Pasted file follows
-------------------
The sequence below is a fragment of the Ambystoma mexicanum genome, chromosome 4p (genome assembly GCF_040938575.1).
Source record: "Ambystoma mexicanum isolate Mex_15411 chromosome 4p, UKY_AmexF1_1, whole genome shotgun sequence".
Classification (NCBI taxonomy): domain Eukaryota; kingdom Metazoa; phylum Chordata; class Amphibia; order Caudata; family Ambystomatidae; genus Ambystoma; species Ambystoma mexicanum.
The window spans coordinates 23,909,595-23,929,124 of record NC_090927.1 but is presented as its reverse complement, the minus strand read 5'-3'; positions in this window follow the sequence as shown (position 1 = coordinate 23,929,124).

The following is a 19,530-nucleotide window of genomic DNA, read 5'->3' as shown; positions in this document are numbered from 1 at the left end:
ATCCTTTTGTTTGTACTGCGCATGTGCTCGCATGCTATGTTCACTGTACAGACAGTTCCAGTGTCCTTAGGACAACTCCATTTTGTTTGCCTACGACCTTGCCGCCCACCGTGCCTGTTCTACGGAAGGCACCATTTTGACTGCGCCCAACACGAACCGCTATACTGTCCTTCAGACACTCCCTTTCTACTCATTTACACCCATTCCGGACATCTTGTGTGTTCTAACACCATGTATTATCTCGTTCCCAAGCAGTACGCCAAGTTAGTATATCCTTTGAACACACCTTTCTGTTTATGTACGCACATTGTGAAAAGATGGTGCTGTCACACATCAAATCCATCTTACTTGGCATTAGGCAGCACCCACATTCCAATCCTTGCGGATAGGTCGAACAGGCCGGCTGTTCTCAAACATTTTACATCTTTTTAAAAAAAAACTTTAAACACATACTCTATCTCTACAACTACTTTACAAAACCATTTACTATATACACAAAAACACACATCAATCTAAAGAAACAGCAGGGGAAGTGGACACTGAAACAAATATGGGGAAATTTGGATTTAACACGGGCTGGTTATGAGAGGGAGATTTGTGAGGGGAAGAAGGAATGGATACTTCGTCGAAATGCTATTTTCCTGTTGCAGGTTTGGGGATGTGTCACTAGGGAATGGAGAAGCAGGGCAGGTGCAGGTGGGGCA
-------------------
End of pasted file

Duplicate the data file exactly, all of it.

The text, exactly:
The sequence below is a fragment of the Ambystoma mexicanum genome, chromosome 4p (genome assembly GCF_040938575.1).
Source record: "Ambystoma mexicanum isolate Mex_15411 chromosome 4p, UKY_AmexF1_1, whole genome shotgun sequence".
Classification (NCBI taxonomy): domain Eukaryota; kingdom Metazoa; phylum Chordata; class Amphibia; order Caudata; family Ambystomatidae; genus Ambystoma; species Ambystoma mexicanum.
The window spans coordinates 23,909,595-23,929,124 of record NC_090927.1 but is presented as its reverse complement, the minus strand read 5'-3'; positions in this window follow the sequence as shown (position 1 = coordinate 23,929,124).

The following is a 19,530-nucleotide window of genomic DNA, read 5'->3' as shown; positions in this document are numbered from 1 at the left end:
ATCCTTTTGTTTGTACTGCGCATGTGCTCGCATGCTATGTTCACTGTACAGACAGTTCCAGTGTCCTTAGGACAACTCCATTTTGTTTGCCTACGACCTTGCCGCCCACCGTGCCTGTTCTACGGAAGGCACCATTTTGACTGCGCCCAACACGAACCGCTATACTGTCCTTCAGACACTCCCTTTCTACTCATTTACACCCATTCCGGACATCTTGTGTGTTCTAACACCATGTATTATCTCGTTCCCAAGCAGTACGCCAAGTTAGTATATCCTTTGAACACACCTTTCTGTTTATGTACGCACATTGTGAAAAGATGGTGCTGTCACACATCAAATCCATCTTACTTGGCATTAGGCAGCACCCACATTCCAATCCTTGCGGATAGGTCGAACAGGCCGGCTGTTCTCAAACATTTTACATCTTTTTAAAAAAAAACTTTAAACACATACTCTATCTCTACAACTACTTTACAAAACCATTTACTATATACACAAAAACACACATCAATCTAAAGAAACAGCAGGGGAAGTGGACACTGAAACAAATATGGGGAAATTTGGATTTAACACGGGCTGGTTATGAGAGGGAGATTTGTGAGGGGAAGAAGGAATGGATACTTCGTCGAAATGCTATTTTCCTGTTGCAGGTTTGGGGATGTGTCACTAGGGAATGGAGAAGCAGGGCAGGTGCAGGTGGGGCA